We get the latest on the legal challenges to Gov. DeSantis's congressional district map
Back in 2010 voters in Florida approved two amendments to the state constitution that aimed to stop legislators from drawing partisan state and federal political districts. The Fair Districts Amendments, which received 63% of voter support, say districts must be compact and contiguous, as equal in population as possible, must follow existing boundaries as closely as possible, and must be drawn to allow minority voters to elect representatives of their choice and to participate fully in the political process.
In 2012 when state lawmakers worked on the redistricting process they chose maps that favored the republican party, but claimed they had been submitted by members of the public, although that wound up to not be true as was discovered during a series of lawsuits that stretched over four years. In the end new nonpartisan maps were chosen by a judge.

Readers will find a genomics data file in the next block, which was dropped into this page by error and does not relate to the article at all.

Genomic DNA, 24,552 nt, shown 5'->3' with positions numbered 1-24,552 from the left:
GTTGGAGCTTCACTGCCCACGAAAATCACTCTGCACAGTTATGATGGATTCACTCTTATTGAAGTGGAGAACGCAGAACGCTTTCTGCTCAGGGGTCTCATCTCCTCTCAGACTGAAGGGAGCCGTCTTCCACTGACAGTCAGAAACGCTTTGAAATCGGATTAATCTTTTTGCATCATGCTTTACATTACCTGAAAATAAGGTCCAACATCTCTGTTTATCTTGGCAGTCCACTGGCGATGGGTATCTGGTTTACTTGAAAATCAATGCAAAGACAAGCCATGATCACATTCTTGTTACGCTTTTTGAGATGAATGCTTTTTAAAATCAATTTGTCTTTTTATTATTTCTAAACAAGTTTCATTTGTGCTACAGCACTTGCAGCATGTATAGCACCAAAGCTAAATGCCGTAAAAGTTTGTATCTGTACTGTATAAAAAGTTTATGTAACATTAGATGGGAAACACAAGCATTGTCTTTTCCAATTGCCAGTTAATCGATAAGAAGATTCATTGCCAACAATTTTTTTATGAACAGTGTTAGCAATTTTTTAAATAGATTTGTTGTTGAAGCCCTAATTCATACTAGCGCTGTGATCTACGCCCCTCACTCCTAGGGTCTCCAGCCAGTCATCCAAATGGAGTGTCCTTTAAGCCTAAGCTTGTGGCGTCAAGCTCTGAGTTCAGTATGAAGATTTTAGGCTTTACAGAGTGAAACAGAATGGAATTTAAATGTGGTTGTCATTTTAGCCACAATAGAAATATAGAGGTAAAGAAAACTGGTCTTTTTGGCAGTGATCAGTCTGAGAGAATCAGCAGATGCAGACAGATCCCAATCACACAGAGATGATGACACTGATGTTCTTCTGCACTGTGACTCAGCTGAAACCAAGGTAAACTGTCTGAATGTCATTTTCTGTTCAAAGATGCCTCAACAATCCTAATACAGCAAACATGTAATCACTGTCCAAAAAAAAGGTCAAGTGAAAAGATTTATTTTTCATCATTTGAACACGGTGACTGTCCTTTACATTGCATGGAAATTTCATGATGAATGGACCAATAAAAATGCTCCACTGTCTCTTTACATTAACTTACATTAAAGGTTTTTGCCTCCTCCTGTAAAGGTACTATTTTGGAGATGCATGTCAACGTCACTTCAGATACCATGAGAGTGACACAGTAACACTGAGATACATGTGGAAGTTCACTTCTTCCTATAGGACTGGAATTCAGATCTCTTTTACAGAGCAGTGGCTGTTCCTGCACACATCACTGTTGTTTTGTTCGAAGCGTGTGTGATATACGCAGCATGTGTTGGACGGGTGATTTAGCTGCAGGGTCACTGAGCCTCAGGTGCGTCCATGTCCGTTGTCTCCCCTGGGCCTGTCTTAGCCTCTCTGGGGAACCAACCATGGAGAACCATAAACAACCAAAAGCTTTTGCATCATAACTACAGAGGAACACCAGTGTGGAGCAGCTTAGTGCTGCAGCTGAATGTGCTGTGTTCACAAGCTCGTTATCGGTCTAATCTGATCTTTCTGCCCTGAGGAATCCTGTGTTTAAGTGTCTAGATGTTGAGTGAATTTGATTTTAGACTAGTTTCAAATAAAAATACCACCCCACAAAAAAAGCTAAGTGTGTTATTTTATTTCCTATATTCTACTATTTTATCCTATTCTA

Now, the redistricting process is playing out again and is again facing legal scrutiny. After lawmakers passed a congressional district map, governor Ron DeSantis vetoed their selection and in the end the legislature wound up approving a map submitted by the governor’s office during a special session.
Civil and voting rights groups say the governor’s map violates the Fair Districts Amendments and diminishes the voting power of minorities, particularly in congressional Districts 5 in north Florida, and District 10 in Central Florida.
As things currently stand the governor’s map is moving forward, but two lawsuits, one filed in the federal district court in Tallahassee, and the other filed in state court in Tallahassee, are working their way through the process and will likely wind up before the Florida Supreme Court and the U.S. Supreme Court.
To get the latest on this ongoing process we spoke with Ellen Freidin, a Miami-based attorney and leader of the Fair Districts Coalition.